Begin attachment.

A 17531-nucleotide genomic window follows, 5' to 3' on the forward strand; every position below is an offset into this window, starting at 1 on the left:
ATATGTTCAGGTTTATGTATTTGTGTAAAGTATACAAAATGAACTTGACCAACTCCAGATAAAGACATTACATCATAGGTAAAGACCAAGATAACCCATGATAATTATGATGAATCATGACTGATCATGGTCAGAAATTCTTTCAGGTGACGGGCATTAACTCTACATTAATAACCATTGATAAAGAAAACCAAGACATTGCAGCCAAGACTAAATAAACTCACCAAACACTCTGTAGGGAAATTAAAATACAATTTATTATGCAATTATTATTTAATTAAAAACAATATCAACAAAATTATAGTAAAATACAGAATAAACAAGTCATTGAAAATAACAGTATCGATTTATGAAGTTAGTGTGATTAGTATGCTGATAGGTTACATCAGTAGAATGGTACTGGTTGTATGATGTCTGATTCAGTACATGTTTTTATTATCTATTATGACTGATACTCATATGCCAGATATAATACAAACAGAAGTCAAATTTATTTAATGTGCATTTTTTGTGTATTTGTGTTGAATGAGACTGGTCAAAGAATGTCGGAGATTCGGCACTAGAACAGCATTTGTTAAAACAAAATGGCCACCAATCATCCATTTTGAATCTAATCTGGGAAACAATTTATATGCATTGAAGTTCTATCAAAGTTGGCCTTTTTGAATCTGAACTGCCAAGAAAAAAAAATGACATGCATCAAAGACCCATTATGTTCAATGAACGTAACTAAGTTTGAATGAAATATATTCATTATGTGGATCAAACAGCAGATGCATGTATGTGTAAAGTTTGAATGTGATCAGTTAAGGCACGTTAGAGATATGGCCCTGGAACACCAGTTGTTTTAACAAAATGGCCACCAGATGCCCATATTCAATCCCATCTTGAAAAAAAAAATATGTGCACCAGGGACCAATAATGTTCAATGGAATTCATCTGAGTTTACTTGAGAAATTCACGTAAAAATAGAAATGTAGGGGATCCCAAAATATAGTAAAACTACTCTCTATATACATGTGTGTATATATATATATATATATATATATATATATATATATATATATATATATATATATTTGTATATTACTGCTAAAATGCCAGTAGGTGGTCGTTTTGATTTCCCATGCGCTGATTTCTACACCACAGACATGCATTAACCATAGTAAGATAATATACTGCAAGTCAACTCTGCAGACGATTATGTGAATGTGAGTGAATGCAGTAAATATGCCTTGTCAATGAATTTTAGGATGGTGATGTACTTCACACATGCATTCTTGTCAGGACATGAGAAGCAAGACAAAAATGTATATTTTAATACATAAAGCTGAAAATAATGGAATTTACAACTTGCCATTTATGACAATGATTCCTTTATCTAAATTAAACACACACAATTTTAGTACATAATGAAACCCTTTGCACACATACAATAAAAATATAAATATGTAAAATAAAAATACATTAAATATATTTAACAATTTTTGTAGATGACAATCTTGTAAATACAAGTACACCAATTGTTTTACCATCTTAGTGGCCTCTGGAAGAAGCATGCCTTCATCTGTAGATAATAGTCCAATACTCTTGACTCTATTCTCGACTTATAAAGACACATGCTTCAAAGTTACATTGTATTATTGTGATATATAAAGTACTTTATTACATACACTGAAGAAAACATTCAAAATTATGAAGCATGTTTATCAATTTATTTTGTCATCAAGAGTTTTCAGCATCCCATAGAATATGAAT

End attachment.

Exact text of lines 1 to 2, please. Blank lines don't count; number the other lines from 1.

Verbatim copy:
A 17531-nucleotide genomic window follows, 5' to 3' on the forward strand; every position below is an offset into this window, starting at 1 on the left:
ATATGTTCAGGTTTATGTATTTGTGTAAAGTATACAAAATGAACTTGACCAACTCCAGATAAAGACATTACATCATAGGTAAAGACCAAGATAACCCATGATAATTATGATGAATCATGACTGATCATGGTCAGAAATTCTTTCAGGTGACGGGCATTAACTCTACATTAATAACCATTGATAAAGAAAACCAAGACATTGCAGCCAAGACTAAATAAACTCACCAAACACTCTGTAGGGAAATTAAAATACAATTTATTATGCAATTATTATTTAATTAAAAACAATATCAACAAAATTATAGTAAAATACAGAATAAACAAGTCATTGAAAATAACAGTATCGATTTATGAAGTTAGTGTGATTAGTATGCTGATAGGTTACATCAGTAGAATGGTACTGGTTGTATGATGTCTGATTCAGTACATGTTTTTATTATCTATTATGACTGATACTCATATGCCAGATATAATACAAACAGAAGTCAAATTTATTTAATGTGCATTTTTTGTGTATTTGTGTTGAATGAGACTGGTCAAAGAATGTCGGAGATTCGGCACTAGAACAGCATTTGTTAAAACAAAATGGCCACCAATCATCCATTTTGAATCTAATCTGGGAAACAATTTATATGCATTGAAGTTCTATCAAAGTTGGCCTTTTTGAATCTGAACTGCCAAGAAAAAAAAATGACATGCATCAAAGACCCATTATGTTCAATGAACGTAACTAAGTTTGAATGAAATATATTCATTATGTGGATCAAACAGCAGATGCATGTATGTGTAAAGTTTGAATGTGATCAGTTAAGGCACGTTAGAGATATGGCCCTGGAACACCAGTTGTTTTAACAAAATGGCCACCAGATGCCCATATTCAATCCCATCTTGAAAAAAAAAATATGTGCACCAGGGACCAATAATGTTCAATGGAATTCATCTGAGTTTACTTGAGAAATTCACGTAAAAATAGAAATGTAGGGGATCCCAAAATATAGTAAAACTACTCTCTATATACATGTGTGTATATATATATATATATATATATATATATATATATATATATATATATATATATATTTGTATATTACTGCTAAAATGCCAGTAGGTGGTCGTTTTGATTTCCCATGCGCTGATTTCTACACCACAGACATGCATTAACCATAGTAAGATAATATACTGCAAGTCAACTCTGCAGACGATTATGTGAATGTGAGTGAATGCAGTAAATATGCCTTGTCAATGAATTTTAGGATGGTGATGTACTTCACACATGCATTCTTGTCAGGACATGAGAAGCAAGACAAAAATGTATATTTTAATACATAAAGCTGAAAATAATGGAATTTACAACTTGCCATTTATGACAATGATTCCTTTATCTAAATTAAACACACACAATTTTAGTACATAATGAAACCCTTTGCACACATACAATAAAAATATAAATATGTAAAATAAAAATACATTAAATATATTTAACAATTTTTGTAGATGACAATCTTGTAAATACAAGTACACCAATTGTTTTACCATCTTAGTGGCCTCTGGAAGAAGCATGCCTTCATCTGTAGATAATAGTCCAATACTCTTGACTCTATTCTCGACTTATAAAGACACATGCTTCAAAGTTACATTGTATTATTGTGATATATAAAGTACTTTATTACATACACTGAAGAAAACATTCAAAATTATGAAGCATGTTTATCAATTTATTTTGTCATCAAGAGTTTTCAGCATCCCATAGAATATGAAT